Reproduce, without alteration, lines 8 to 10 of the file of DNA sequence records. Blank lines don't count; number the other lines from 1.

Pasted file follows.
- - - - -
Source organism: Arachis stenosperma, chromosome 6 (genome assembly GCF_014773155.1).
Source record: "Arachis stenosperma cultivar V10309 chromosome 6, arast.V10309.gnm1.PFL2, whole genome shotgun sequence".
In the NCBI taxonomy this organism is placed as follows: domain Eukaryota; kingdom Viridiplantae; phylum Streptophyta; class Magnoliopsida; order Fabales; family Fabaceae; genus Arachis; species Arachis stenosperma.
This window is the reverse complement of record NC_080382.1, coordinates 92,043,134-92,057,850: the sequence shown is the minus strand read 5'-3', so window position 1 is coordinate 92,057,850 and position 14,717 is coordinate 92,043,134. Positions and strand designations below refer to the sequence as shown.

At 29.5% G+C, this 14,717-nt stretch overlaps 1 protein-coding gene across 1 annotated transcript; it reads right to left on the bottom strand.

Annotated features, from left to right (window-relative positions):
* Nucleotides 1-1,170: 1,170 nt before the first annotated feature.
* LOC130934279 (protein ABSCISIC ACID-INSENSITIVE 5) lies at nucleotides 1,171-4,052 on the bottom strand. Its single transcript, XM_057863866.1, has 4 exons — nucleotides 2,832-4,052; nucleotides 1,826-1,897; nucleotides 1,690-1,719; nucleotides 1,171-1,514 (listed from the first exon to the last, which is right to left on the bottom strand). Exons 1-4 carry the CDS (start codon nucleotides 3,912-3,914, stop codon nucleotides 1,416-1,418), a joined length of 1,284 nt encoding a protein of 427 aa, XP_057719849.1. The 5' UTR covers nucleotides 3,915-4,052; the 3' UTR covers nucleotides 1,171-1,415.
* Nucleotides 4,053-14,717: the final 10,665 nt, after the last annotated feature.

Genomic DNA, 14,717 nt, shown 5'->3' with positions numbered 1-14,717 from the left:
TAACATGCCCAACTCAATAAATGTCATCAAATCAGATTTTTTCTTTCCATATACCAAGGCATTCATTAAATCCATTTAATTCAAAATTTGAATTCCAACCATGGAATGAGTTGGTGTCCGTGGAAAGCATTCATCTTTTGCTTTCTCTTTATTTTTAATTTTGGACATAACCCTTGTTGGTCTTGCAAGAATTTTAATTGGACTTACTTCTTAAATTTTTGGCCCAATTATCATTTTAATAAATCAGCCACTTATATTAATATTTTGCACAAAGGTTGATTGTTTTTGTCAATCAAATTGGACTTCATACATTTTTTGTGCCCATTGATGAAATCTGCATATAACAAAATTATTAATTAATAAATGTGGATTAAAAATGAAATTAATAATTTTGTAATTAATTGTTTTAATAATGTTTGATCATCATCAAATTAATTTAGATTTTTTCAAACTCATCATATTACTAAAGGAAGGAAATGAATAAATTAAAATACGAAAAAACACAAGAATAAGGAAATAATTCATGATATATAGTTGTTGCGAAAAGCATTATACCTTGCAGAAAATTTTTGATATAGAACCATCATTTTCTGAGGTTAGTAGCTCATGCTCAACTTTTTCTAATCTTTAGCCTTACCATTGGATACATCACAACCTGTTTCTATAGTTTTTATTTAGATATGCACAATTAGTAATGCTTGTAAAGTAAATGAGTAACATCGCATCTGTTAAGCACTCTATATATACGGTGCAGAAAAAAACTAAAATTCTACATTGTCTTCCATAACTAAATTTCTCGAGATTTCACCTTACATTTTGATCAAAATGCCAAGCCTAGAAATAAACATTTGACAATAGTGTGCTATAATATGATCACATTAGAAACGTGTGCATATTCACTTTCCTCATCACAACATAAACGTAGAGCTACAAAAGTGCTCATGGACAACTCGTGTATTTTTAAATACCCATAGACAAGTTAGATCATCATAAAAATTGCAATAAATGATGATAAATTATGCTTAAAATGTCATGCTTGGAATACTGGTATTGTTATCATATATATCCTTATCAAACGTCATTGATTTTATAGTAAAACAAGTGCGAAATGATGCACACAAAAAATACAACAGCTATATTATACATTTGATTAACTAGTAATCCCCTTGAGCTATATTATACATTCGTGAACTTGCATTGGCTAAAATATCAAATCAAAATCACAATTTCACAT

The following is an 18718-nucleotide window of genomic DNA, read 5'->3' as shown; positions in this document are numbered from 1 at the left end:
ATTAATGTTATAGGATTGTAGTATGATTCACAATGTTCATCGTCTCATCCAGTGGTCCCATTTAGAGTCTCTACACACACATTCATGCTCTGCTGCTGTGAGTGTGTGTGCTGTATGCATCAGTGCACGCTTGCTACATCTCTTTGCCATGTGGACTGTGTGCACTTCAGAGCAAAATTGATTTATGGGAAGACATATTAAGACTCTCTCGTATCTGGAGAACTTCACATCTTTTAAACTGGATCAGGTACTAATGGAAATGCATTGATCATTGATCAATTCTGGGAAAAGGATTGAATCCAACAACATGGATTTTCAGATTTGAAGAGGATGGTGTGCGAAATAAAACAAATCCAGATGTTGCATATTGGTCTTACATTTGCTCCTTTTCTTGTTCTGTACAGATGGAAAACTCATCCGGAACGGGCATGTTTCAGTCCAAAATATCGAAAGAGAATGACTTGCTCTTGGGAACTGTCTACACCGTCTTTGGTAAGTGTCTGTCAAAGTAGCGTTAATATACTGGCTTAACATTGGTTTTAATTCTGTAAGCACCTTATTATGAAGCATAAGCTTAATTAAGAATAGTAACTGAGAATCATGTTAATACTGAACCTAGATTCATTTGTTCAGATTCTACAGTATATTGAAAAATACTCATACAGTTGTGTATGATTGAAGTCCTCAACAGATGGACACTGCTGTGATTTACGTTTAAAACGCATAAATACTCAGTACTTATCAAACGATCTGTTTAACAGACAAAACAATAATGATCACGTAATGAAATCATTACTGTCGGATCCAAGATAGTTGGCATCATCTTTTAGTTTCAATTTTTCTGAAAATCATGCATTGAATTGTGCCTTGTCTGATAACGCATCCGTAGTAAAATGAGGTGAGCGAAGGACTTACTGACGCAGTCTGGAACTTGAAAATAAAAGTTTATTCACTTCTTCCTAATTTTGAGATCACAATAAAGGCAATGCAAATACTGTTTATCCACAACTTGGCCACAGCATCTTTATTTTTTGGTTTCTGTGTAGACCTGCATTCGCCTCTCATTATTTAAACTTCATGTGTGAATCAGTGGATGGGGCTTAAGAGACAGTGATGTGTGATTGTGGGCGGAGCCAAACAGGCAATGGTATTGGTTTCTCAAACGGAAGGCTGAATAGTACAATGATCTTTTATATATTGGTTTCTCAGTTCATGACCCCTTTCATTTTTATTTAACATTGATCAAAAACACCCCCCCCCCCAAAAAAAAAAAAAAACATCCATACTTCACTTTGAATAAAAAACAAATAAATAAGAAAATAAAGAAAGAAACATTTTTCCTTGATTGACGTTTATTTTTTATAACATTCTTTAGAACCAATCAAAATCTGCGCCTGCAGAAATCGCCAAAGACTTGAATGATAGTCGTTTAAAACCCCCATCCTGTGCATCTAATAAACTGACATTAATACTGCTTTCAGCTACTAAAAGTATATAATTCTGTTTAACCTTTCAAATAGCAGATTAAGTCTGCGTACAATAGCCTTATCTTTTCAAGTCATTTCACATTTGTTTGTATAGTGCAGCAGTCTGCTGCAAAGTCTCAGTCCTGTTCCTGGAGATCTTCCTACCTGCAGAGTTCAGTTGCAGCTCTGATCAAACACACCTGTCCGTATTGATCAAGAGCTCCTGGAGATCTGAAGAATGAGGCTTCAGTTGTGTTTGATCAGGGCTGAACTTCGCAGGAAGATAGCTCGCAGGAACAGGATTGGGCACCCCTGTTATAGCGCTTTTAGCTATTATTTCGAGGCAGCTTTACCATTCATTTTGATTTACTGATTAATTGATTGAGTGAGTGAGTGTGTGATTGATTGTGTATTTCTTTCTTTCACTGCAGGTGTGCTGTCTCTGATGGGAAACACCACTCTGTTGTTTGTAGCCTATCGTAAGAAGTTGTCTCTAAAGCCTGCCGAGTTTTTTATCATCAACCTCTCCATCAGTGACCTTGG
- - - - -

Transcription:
* LOC130934279 (protein ABSCISIC ACID-INSENSITIVE 5) lies at nucleotides 1,171-4,052 on the bottom strand. Its single transcript, XM_057863866.1, has 4 exons — nucleotides 2,832-4,052; nucleotides 1,826-1,897; nucleotides 1,690-1,719; nucleotides 1,171-1,514 (listed from the first exon to the last, which is right to left on the bottom strand). Exons 1-4 carry the CDS (start codon nucleotides 3,912-3,914, stop codon nucleotides 1,416-1,418), a joined length of 1,284 nt encoding a protein of 427 aa, XP_057719849.1. The 5' UTR covers nucleotides 3,915-4,052; the 3' UTR covers nucleotides 1,171-1,415.
* Nucleotides 4,053-14,717: the final 10,665 nt, after the last annotated feature.

Genomic DNA, 14,717 nt, shown 5'->3' with positions numbered 1-14,717 from the left: